In contrast, the Bayesian paradigm is tailored to the learning process. As information becomes available, one updates what one knows. This gives the Bayesian approach its flexibility and makes it ideal for clinical research. Bayesian probabilities can be calculated at any time and on the basis of whatever information is available. One consequence is the ability to calculate probabilities of future results. At any time, one can assess where a trial is going, the probability that it will be a success, etc.
An example is the Acute Stroke Therapy by Inhibition of Neutrophils (ASTIN) trial.2,3⇓ The dose assigned to the next patient was chosen to maximize information about the dose–response relationship. Doses proving to be uninteresting are little used. Informative doses garner more observations. And predictive probabilities allow for addressing whether one wants to make the next observation at all.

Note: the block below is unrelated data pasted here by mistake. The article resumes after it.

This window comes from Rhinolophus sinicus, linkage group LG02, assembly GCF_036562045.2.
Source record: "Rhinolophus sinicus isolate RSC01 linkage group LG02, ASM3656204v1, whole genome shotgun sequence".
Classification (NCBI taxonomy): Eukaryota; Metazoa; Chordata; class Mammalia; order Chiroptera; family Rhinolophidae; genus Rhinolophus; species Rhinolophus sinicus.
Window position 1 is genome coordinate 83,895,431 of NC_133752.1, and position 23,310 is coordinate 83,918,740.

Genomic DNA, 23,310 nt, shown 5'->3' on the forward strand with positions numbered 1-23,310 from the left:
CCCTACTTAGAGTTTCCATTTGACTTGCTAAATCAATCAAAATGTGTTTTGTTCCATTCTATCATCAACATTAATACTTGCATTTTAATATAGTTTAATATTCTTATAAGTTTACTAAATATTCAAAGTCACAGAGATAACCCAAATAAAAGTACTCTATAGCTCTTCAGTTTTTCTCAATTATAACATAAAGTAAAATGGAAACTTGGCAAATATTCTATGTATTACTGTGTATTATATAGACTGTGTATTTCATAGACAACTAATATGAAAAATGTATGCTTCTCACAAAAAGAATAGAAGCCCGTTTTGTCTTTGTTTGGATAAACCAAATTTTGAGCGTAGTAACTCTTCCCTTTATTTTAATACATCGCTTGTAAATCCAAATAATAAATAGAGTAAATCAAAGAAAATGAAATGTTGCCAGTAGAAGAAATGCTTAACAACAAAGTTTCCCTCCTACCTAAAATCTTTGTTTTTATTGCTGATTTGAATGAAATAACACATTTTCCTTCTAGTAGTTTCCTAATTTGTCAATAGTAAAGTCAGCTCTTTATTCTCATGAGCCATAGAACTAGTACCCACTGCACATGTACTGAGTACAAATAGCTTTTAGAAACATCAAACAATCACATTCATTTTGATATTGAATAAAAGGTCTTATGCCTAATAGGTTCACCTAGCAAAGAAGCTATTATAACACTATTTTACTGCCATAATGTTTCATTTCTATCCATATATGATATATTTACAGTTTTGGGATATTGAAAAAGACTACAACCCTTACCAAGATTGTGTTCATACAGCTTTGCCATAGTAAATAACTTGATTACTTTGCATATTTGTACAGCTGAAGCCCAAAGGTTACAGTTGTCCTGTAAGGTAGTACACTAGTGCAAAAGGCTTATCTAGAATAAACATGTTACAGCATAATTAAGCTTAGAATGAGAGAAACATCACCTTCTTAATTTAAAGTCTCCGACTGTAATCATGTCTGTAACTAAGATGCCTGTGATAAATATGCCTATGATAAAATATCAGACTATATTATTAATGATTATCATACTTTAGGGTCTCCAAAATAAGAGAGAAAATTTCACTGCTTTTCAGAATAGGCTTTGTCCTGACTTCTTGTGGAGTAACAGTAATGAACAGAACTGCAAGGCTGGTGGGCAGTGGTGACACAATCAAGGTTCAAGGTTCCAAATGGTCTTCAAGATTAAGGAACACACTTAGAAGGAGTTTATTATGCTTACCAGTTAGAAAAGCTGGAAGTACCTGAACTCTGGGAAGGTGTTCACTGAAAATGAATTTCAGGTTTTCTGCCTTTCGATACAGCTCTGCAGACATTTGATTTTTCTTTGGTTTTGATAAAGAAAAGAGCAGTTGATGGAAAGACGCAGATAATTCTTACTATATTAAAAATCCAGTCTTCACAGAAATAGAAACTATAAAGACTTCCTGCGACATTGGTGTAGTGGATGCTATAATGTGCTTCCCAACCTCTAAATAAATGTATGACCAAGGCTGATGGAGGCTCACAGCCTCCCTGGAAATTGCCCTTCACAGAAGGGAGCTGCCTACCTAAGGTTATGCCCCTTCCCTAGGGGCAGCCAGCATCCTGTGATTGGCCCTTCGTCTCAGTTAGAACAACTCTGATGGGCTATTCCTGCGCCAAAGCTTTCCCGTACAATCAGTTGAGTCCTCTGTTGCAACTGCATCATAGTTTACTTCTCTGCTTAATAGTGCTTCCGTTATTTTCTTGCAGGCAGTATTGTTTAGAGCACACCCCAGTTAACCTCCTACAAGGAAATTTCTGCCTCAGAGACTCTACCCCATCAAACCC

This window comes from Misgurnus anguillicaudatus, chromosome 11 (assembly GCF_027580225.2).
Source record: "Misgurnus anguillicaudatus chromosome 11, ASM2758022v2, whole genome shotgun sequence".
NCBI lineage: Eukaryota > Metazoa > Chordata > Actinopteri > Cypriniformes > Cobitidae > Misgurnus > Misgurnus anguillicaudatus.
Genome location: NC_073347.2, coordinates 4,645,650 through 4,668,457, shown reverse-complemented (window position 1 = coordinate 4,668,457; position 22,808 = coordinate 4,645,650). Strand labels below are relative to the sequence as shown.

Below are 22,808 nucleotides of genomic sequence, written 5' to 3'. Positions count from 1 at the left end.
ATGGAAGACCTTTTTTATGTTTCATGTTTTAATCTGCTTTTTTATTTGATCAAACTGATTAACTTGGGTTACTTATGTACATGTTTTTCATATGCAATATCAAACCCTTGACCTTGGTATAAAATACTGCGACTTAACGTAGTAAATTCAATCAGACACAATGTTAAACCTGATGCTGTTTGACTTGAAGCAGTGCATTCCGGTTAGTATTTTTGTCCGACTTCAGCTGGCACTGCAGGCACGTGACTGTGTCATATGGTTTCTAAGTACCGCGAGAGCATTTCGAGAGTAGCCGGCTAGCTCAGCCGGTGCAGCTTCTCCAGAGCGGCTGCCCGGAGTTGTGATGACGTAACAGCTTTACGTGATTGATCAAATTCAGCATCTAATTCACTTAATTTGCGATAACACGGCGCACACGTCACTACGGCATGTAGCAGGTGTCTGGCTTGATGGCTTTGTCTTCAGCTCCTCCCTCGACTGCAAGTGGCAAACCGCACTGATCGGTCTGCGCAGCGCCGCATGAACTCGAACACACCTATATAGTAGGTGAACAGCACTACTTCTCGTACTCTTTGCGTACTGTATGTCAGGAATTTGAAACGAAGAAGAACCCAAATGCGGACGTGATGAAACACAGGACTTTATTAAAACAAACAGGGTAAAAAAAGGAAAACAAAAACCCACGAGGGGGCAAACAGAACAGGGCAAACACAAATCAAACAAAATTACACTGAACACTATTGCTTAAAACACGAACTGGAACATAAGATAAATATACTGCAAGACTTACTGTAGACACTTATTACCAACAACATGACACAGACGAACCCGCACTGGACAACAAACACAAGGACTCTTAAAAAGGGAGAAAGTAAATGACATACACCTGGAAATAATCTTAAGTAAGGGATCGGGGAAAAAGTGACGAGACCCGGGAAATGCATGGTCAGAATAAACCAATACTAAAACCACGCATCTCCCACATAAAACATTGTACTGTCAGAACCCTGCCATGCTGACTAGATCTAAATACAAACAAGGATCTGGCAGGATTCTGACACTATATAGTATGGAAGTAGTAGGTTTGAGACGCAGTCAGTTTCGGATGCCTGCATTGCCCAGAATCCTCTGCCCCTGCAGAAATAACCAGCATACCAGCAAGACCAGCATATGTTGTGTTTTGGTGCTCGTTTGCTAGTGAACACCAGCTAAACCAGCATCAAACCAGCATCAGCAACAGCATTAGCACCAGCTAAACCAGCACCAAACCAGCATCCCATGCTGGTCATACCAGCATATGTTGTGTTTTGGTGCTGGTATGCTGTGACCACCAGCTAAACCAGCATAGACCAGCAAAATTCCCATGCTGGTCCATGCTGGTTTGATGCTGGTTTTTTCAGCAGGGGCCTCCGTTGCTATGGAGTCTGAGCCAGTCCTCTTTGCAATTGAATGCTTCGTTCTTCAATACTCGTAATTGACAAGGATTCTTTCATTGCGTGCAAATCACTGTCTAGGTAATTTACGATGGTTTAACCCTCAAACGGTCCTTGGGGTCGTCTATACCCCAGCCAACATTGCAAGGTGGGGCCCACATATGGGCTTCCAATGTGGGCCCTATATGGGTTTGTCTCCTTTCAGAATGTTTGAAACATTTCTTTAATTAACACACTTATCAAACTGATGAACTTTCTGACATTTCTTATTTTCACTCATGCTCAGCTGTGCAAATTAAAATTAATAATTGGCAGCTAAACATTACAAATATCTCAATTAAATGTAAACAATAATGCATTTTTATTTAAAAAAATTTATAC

The Bayesian approach is also tailored to making decisions. Designing a clinical trial is a decision problem. The ASTIN trial was a major research advance because it used Bayesian updating, but even it did not fully exploit the Bayesian potential. For example, it carried artificial constraints. One was the timing of decisions to stop accrual. The algorithm would have recommended stopping well before it was given its first opportunity to do so. Another aspect of the design was dictated apart from Bayesian considerations: accrual rate. This is an important part of a trial’s design. A Bayesian decision analysis can address whether tempering accrual is wise (on the basis of a drug’s patent life, potential profits, costs associated with the trial, etc). It can also address changing accrual rate in an adaptive fashion, depending on the accumulating data. Had an accrual governor been available in the ASTIN trial, it would have been applied when the data were suggesting that no dose of the agent was effective.